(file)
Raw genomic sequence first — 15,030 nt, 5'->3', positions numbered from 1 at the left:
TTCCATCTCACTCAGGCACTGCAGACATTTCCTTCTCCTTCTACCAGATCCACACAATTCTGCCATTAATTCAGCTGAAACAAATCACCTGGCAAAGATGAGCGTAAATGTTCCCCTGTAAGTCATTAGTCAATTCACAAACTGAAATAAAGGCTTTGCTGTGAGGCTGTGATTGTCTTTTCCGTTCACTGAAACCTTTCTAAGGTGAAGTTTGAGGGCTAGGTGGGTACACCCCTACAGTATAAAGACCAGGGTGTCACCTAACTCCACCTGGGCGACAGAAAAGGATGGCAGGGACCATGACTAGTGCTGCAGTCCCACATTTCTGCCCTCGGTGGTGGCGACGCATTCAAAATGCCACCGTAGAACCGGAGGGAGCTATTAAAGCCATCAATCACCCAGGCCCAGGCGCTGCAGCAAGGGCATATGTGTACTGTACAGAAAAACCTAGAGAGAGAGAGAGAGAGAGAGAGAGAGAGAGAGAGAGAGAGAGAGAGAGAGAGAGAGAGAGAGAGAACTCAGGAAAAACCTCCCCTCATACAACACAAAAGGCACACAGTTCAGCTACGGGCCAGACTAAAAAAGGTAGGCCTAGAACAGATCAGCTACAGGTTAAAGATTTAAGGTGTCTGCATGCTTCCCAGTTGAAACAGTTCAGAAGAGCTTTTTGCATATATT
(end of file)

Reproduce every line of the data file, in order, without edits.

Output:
Raw genomic sequence first — 15,030 nt, 5'->3', positions numbered from 1 at the left:
TTCCATCTCACTCAGGCACTGCAGACATTTCCTTCTCCTTCTACCAGATCCACACAATTCTGCCATTAATTCAGCTGAAACAAATCACCTGGCAAAGATGAGCGTAAATGTTCCCCTGTAAGTCATTAGTCAATTCACAAACTGAAATAAAGGCTTTGCTGTGAGGCTGTGATTGTCTTTTCCGTTCACTGAAACCTTTCTAAGGTGAAGTTTGAGGGCTAGGTGGGTACACCCCTACAGTATAAAGACCAGGGTGTCACCTAACTCCACCTGGGCGACAGAAAAGGATGGCAGGGACCATGACTAGTGCTGCAGTCCCACATTTCTGCCCTCGGTGGTGGCGACGCATTCAAAATGCCACCGTAGAACCGGAGGGAGCTATTAAAGCCATCAATCACCCAGGCCCAGGCGCTGCAGCAAGGGCATATGTGTACTGTACAGAAAAACCTAGAGAGAGAGAGAGAGAGAGAGAGAGAGAGAGAGAGAGAGAGAGAGAGAGAGAGAGAGAGAGAGAGAACTCAGGAAAAACCTCCCCTCATACAACACAAAAGGCACACAGTTCAGCTACGGGCCAGACTAAAAAAGGTAGGCCTAGAACAGATCAGCTACAGGTTAAAGATTTAAGGTGTCTGCATGCTTCCCAGTTGAAACAGTTCAGAAGAGCTTTTTGCATATATT